A king’s vengeance

By bogotapost February 14, 2015
Jordanian King Abdullah has vowed to open the gates of hell on ISIS. Photo: Chatham House CC BY 2.0

Jordanian King Abdullah has vowed to open the gates of hell on ISIS. Photo: Chatham House CC BY 2.0

Samar Saeed explains how the burning alive of a Jordanian fighter pilot at the hands of ISIS has shifted public opinion firmly behind King Abdullah’s war stance

On Tuesday, February 3, Jordanians were deeply shocked by the release of a video revealing the burning alive of a Jordanian Air Force pilot, First Lt. Muath Al Kasasbeh. Images of this atrocity, committed by what is known as the Islamic State or ISIS, went viral on social media.

Jordanians were outraged and saddened by the loss of the Jordanian pilot. They stood united to mourn this loss while uncertainty and fear loomed over. Rallies against ISIS were organized and candlelight vigils were held to commemorate Jordan’s hero, Muath. The gruesome death of Muath has sparked a heightened sense of nationalism and patriotism which could be observed across the country.

Last September, Jordan’s armed forces joined the US-led coalition airstrikes, to beat back the ISIS advance across Syria and Iraq. The 26-year-old Muath was a pilot in the Royal Jordanian Air Force. His F-16 fighter jet reportedly crashed for unknown reasons near Raqqa, north Syria, on Dec. 24 last year while on a bombing raid. He was captured and remained in captivity until he was burned alive early last month.


ISIS has posted a video that shows Jordanian pilot Muath al-Kasasbeh being burned alive

Upon the release of the highly produced ISIS video, the first public impulse was a call for revenge. Jordan’s Army spokesman, Col. Mamdouh al-Ameri, promised that “the revenge will be equal to what happened to Jordan,” and that the retaliatory response would be “earth-shaking and decisive.” King Abdullah stated that “the blood of the martyred hero Muath Al Kasasbeh will not go in vain. ISIS will be hit hard at the very centre of their strongholds.”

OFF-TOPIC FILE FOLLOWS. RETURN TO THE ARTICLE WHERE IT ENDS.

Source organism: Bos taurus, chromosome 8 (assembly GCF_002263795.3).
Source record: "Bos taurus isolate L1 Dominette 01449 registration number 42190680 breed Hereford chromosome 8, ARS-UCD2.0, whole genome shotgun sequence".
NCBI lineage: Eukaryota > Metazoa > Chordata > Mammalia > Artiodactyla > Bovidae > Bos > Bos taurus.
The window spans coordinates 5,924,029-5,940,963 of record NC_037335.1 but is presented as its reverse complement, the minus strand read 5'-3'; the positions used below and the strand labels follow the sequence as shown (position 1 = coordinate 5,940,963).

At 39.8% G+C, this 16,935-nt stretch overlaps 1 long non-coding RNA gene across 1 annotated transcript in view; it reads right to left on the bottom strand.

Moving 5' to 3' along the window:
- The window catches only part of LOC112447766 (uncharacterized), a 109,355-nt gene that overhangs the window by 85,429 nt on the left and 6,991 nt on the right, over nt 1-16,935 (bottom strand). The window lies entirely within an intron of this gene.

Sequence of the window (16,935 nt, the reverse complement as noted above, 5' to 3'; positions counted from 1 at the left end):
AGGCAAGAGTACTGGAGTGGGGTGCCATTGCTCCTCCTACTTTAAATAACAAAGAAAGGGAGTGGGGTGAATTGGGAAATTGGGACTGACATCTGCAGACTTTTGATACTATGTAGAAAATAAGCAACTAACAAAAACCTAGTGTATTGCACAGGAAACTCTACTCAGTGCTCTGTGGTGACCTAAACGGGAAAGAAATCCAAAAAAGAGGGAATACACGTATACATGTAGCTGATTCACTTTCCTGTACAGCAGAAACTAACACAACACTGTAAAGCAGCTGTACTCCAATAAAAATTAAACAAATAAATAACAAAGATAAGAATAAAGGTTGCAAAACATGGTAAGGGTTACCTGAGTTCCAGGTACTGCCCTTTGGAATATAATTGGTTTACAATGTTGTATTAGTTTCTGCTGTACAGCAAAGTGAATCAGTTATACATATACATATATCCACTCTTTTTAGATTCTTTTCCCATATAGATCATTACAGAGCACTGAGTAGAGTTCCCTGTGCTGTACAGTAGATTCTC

Jordanians demanded the immediate execution of two Iraqis already on death row: Sajida al-Rishawi, a female suicide-bomber who was part of the 2005 hotel bombing in Amman and whose explosive belt malfunctioned; and Ziad al- Karbouli, an Al Qaeda lieutenant. In less than 12 hours, the tit-for-tat executions took place. The Jordanian Army then led aggressive air strikes against ISIS training camps and weapons storage sites.

Against the backdrop of the heinous crime and consequent retaliation, Jordan has found itself in direct confrontation with ISIS. But this raises a number of questions that Jordan needs to address. First of all, how will the country ensure the safety of its people and its internal stability against the transnational threat of ISIS? How will it proceed following the airstrikes against ISIS?

If Jordan decides to escalate bombing raids, will the rest of the US-led coalition agree to support it?

The Jordanian Interior Minister, Hussein Majali, vowed that “as far as we [Jordan] are concerned we just opened the gates of hell on them [ISIS] and they have not seen the best of it yet. There will be combined operations, security operations, and we will not stop until these forces of darkness are eradicated completely.”

He also affirmed that the war against ISIS is a Jordanian war now, not a Western-led war.

So far, the political decisions made by King Abdullah and the army have garnered support from the vast majority of Jordanians. People made it clear that they stand behind their King in the fight against what many view as a terrorist group posing an imminent threat to the country.

Jordanian F-16s, similar to those flown by al-Kasasbeh

Jordanian F-16s, similar to those flown by al-Kasasbeh

Before the country joined the US-led coalition, Jordanians questioned whether this war was theirs to fight and many were wary of the decision to participate. There was a fear that Jordan was being dragged into a war that will result in further fragmentation and instability; a war that was started by the United States’ invasion of Iraq and its constant meddling in the region’s affairs; a war that is not ours. However, after this incident, public opinion has shifted. Currently, there is a collective belief that this war is now ours and we need to partake in it, actively and aggressively.

Jordanians are now watching closely as events unfold. There is a fear that ISIS may retaliate and attack Jordan from within.

Many are afraid that Jordan will be forced to engage ISIS with ground forces. The weeks ahead are critical for Jordan, and hasty decisions which are made through the prism of revenge may have costly consequences for the country and its people.

Samar Saeed holds a BA from George Mason University and an MA in Near and Middle Eastern Studies from the School of Oriental and African Studies. Her research is focused on Palestinian and Jordanian politics and history. Samar currently resides in Jordan.